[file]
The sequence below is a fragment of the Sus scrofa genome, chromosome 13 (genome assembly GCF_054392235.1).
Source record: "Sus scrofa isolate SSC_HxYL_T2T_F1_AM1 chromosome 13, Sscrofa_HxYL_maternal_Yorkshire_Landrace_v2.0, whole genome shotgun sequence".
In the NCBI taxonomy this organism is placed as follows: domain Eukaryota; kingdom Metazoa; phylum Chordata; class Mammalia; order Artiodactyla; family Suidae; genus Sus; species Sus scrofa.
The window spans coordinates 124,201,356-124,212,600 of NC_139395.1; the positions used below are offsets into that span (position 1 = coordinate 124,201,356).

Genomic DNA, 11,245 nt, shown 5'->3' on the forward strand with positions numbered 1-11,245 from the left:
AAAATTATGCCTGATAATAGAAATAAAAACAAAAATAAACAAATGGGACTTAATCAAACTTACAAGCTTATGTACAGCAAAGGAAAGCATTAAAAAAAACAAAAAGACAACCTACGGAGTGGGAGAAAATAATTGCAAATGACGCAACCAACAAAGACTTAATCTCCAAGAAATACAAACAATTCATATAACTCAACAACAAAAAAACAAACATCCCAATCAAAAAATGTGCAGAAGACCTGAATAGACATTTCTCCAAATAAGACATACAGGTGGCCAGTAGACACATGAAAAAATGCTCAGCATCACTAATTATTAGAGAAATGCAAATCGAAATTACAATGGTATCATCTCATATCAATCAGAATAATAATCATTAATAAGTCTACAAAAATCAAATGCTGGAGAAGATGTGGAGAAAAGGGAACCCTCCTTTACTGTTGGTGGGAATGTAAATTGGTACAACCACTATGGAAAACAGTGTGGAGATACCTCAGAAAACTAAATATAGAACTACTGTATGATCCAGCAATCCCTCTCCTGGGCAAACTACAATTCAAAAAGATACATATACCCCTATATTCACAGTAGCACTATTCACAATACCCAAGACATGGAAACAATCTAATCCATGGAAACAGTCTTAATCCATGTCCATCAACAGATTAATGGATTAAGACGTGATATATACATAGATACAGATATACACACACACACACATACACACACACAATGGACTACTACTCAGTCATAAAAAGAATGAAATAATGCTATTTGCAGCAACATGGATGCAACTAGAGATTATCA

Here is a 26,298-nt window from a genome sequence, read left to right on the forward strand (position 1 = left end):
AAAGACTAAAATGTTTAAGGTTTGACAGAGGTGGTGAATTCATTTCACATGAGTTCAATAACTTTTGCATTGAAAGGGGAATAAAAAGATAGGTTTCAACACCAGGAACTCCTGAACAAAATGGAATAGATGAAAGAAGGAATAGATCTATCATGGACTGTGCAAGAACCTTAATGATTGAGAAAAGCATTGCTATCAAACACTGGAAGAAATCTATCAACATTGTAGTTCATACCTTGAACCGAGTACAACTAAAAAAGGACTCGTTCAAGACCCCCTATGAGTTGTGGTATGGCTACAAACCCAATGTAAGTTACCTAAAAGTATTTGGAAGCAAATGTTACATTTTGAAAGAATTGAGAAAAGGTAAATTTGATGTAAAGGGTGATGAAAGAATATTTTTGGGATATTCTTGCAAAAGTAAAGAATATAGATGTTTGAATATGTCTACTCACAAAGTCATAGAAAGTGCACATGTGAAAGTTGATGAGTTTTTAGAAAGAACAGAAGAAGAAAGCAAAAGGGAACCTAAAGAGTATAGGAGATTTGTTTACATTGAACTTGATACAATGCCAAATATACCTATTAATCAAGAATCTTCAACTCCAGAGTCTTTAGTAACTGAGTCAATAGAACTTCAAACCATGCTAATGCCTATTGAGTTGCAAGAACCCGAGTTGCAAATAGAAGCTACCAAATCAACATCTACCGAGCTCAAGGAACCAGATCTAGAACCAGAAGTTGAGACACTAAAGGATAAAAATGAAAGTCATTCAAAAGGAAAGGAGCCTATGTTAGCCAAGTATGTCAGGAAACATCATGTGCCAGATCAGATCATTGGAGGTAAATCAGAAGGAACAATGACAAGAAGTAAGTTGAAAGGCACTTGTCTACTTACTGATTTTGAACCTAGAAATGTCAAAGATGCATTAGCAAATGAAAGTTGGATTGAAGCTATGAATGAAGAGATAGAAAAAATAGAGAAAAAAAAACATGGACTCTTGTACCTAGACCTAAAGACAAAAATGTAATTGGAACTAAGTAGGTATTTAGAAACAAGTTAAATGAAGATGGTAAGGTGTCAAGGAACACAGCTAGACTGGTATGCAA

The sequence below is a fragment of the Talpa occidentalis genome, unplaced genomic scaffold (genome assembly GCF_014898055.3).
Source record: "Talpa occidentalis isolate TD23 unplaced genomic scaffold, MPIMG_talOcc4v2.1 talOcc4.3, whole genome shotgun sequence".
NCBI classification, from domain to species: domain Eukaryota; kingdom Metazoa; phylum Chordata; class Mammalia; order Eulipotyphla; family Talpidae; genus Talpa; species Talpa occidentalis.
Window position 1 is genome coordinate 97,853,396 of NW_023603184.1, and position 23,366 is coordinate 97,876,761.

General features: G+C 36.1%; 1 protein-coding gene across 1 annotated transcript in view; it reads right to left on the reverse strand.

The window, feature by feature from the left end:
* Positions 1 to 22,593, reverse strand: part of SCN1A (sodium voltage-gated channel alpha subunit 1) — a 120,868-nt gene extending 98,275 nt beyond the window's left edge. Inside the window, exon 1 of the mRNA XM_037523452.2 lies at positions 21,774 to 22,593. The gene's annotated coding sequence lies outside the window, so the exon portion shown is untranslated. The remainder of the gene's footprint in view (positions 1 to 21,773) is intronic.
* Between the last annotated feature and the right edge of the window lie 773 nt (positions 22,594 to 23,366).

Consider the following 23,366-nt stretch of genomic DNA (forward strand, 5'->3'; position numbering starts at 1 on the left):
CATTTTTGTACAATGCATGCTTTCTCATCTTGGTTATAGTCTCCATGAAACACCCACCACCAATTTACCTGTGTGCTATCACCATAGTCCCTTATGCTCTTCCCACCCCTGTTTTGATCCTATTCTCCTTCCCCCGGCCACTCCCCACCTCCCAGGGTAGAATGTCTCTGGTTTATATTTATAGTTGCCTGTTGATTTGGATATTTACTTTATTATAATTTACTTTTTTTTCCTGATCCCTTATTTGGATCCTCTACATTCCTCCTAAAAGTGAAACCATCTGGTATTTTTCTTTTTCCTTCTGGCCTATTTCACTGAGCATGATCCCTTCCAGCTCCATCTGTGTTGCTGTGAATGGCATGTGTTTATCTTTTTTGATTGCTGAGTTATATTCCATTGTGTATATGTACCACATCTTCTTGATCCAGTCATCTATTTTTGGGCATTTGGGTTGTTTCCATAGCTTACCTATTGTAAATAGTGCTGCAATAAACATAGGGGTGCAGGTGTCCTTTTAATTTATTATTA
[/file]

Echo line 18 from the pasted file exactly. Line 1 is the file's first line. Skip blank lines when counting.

CATTTTTGTACAATGCATGCTTTCTCATCTTGGTTATAGTCTCCATGAAACACCCACCACCAATTTACCTGTGTGCTATCACCATAGTCCCTTATGCTCTTCCCACCCCTGTTTTGATCCTATTCTCCTTCCCCCGGCCACTCCCCACCTCCCAGGGTAGAATGTCTCTGGTTTATATTTATAGTTGCCTGTTGATTTGGATATTTACTTTATTATAATTTACTTTTTTTTCCTGATCCCTTATTTGGATCCTCTACATTCCTCCTAAAAGTGAAACCATCTGGTATTTTTCTTTTTCCTTCTGGCCTATTTCACTGAGCATGATCCCTTCCAGCTCCATCTGTGTTGCTGTGAATGGCATGTGTTTATCTTTTTTGATTGCTGAGTTATATTCCATTGTGTATATGTACCACATCTTCTTGATCCAGTCATCTATTTTTGGGCATTTGGGTTGTTTCCATAGCTTACCTATTGTAAATAGTGCTGCAATAAACATAGGGGTGCAGGTGTCCTTTTAATTTATTATTA